Control keys: definable
Joystick: Kempston, Cursor or Interface 2
Keyboard play: fast and pleasingly responsive
Use of colour: no attribute clash, though colour choice a bit garish
Graphics: blocky, and pleasantly animated though a mite bit flickery
Sound: pleasant tune with some good game effects
Skill levels: 1
Screens: 20

Rockman is yet another budget program from Mastertronic that impressed the hell out of me. Though lacking amazing graphics and state of the art programming, Rockman is very playable indeed. There are enough screens to hold interest for a fair amount of time and the codeword system means there's no need to play the same old screens again and again. Rockman himself moves at an adequate pace and is very responsive indeed. Some of the bigger firms should really take a good hard look at some of Mastertronic's latest product as it really puts some of the latest megagames to shame.

This one seems to be very similar to a ruck of games we had in around issue 9, Hyper-action etc, and Rockman is about the average for that type of game - although it is a little out of date now. Graphically, this offers nothing new: the characters flicker too much and the colour is garish. I quite enjoyed playing this one for a while but found I got bored with it very quickly.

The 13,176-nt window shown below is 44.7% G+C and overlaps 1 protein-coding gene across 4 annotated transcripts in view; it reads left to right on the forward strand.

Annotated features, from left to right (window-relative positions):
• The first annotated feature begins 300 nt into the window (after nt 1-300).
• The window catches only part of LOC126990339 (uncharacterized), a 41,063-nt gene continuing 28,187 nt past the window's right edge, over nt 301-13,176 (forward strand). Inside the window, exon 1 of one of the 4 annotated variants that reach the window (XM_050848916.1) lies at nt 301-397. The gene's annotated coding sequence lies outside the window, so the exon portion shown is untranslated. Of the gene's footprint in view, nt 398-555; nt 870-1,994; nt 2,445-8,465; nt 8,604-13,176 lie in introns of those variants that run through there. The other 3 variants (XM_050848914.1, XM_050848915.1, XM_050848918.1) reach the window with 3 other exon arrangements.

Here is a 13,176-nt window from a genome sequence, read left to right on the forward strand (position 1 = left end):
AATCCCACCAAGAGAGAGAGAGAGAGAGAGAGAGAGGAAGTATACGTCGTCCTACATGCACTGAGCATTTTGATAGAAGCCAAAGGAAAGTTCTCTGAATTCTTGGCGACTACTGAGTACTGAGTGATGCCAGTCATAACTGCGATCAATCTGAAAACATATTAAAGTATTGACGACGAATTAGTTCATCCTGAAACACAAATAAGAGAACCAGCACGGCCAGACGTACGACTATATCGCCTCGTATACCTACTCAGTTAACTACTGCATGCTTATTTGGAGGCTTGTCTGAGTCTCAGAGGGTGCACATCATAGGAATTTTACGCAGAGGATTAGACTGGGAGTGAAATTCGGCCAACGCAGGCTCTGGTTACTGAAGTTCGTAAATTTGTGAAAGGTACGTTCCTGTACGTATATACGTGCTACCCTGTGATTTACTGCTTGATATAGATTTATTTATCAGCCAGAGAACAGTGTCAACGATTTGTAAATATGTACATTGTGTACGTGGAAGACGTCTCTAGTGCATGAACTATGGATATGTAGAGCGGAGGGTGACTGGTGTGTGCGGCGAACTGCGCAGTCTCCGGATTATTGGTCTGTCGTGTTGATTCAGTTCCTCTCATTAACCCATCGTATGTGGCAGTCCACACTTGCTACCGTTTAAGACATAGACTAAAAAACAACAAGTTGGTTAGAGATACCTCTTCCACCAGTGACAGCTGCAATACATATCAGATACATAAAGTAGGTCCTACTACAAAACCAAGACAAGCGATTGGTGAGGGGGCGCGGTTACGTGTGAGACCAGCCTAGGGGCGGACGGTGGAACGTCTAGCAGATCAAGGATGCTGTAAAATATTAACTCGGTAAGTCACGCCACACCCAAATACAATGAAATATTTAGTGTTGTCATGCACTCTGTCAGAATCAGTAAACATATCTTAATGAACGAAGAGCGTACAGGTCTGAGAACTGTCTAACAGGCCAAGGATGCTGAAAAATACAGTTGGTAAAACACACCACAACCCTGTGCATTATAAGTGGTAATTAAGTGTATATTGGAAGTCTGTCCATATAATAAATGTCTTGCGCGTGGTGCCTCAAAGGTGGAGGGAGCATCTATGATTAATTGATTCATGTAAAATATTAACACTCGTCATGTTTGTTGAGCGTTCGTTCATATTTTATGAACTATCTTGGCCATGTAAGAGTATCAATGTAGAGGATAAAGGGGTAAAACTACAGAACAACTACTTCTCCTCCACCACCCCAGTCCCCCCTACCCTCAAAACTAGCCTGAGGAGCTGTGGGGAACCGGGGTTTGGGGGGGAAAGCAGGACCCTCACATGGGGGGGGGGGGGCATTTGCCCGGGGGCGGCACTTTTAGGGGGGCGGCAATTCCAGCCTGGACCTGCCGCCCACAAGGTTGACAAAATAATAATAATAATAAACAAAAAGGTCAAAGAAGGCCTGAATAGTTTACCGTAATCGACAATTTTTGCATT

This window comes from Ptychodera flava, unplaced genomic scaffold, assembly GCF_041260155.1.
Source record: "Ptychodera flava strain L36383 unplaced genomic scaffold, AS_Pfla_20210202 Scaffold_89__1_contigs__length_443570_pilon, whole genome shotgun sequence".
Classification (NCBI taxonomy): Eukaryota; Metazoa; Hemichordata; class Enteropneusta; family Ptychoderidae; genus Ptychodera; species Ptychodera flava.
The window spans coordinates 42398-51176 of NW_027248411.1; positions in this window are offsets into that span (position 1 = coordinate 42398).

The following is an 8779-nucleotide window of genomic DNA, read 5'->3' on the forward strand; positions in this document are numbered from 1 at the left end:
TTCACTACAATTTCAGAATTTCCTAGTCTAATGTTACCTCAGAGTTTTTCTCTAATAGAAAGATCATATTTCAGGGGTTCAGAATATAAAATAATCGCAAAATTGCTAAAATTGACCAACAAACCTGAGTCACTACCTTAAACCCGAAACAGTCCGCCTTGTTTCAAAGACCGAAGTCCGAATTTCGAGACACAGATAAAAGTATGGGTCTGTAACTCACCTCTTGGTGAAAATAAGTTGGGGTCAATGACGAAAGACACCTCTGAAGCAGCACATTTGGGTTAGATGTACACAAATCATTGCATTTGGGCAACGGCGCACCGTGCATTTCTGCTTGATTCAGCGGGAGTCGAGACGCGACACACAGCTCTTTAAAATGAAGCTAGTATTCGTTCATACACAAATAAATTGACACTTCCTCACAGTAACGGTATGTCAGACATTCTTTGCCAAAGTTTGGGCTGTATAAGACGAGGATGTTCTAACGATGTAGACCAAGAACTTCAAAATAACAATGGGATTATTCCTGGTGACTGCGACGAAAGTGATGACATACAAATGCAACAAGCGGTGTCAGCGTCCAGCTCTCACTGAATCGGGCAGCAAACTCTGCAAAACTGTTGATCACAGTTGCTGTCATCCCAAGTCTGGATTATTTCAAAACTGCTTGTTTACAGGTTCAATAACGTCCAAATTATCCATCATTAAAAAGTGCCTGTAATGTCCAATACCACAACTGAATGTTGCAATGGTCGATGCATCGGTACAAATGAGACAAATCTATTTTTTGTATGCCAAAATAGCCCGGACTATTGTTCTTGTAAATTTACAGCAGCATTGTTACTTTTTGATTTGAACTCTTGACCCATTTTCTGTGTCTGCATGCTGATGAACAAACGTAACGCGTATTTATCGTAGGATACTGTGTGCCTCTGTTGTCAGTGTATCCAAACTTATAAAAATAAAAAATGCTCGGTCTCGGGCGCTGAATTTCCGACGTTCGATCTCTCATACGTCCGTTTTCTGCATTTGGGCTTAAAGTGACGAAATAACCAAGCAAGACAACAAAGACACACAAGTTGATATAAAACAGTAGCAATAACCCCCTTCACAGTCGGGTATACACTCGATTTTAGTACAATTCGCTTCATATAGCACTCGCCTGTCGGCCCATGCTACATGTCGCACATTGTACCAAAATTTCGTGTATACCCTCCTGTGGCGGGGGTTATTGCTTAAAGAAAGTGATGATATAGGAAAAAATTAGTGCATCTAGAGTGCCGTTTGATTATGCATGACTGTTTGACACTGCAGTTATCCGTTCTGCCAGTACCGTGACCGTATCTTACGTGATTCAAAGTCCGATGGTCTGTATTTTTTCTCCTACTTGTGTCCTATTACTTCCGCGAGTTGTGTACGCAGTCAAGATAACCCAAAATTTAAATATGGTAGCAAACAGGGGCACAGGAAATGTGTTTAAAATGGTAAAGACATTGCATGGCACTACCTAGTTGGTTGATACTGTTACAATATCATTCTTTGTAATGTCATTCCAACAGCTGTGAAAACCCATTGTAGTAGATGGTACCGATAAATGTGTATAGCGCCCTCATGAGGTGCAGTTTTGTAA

What a jolly little game! Lots of cute colourful graphics, that do flicker, but look good all the same. For 1.99, what we have is a nice platform game, that brings the old lateral thinking skills into play again. Some parts are rather amateurishly programmed, but all the same it's entertaining, and once you've bought all the really good progs you might be tempted to have a look at this; it's in no way shockingly good, but after all you can't expect perfection every time for 1.99.

Use of Computer: 73%
Graphics: 69%
Playability: 68%
Getting Started: 73%
Addictive Qualities: 71%
Value For Money: 75%
Overall: 69%

Summary: General Rating: Yet again, a worthwhile buy from Mastertronic.

Transcript by Chris Bourne

Your Sinclair Issue 2, Feb 1986   page(s) 27


Here's yet another additon to the longline of Manic Miner clones where the game's addictiveness more than compensates for the lousy graphics.

As the Rockman, you have to tear around the screen eating mushrooms and avoiding the ghoulish smiling faces that seem to follow you wherever you go. I say 'seem to follow you' because they do have quite a strict routine of movement which can, after a while, be predicted.

Rockman can move incredibly fast when he wants to, but he can also be controlled accurately.

Once you reach certain levels, you're assigned a password which means you can bypass the easy and familiar levels and start on unknown territory right away.

Overall, not one of the best arcade games I've seen but, if you're looking for a game to while away an hour or two, Rockman comes highly recommended.

Graphics: 7/10
Playability: 9/10
Value For Money: 8/10
Addictiveness: 10/10
Overall: 8/10

Transcript by Chris Bourne